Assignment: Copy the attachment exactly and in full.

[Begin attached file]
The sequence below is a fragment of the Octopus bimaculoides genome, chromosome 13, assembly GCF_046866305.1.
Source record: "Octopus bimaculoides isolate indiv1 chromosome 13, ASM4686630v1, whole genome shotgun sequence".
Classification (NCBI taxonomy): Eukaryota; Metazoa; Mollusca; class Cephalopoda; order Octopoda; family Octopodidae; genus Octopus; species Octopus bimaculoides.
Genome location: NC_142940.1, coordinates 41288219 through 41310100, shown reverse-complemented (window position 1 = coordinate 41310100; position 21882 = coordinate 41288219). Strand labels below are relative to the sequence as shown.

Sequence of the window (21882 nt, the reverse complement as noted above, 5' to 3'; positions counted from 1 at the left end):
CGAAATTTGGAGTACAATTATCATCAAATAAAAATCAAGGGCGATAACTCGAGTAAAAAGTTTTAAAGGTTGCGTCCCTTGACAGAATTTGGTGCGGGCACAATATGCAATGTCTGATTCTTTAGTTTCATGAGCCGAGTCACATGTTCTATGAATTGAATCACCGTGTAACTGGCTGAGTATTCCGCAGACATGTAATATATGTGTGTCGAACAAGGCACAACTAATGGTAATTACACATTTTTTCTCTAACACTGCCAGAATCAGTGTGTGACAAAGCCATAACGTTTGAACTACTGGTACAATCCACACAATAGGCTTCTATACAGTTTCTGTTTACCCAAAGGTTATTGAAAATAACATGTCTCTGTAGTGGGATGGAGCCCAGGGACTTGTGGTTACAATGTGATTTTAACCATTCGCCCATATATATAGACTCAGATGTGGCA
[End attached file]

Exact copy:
The sequence below is a fragment of the Octopus bimaculoides genome, chromosome 13, assembly GCF_046866305.1.
Source record: "Octopus bimaculoides isolate indiv1 chromosome 13, ASM4686630v1, whole genome shotgun sequence".
Classification (NCBI taxonomy): Eukaryota; Metazoa; Mollusca; class Cephalopoda; order Octopoda; family Octopodidae; genus Octopus; species Octopus bimaculoides.
Genome location: NC_142940.1, coordinates 41288219 through 41310100, shown reverse-complemented (window position 1 = coordinate 41310100; position 21882 = coordinate 41288219). Strand labels below are relative to the sequence as shown.

Sequence of the window (21882 nt, the reverse complement as noted above, 5' to 3'; positions counted from 1 at the left end):
CGAAATTTGGAGTACAATTATCATCAAATAAAAATCAAGGGCGATAACTCGAGTAAAAAGTTTTAAAGGTTGCGTCCCTTGACAGAATTTGGTGCGGGCACAATATGCAATGTCTGATTCTTTAGTTTCATGAGCCGAGTCACATGTTCTATGAATTGAATCACCGTGTAACTGGCTGAGTATTCCGCAGACATGTAATATATGTGTGTCGAACAAGGCACAACTAATGGTAATTACACATTTTTTCTCTAACACTGCCAGAATCAGTGTGTGACAAAGCCATAACGTTTGAACTACTGGTACAATCCACACAATAGGCTTCTATACAGTTTCTGTTTACCCAAAGGTTATTGAAAATAACATGTCTCTGTAGTGGGATGGAGCCCAGGGACTTGTGGTTACAATGTGATTTTAACCATTCGCCCATATATATAGACTCAGATGTGGCA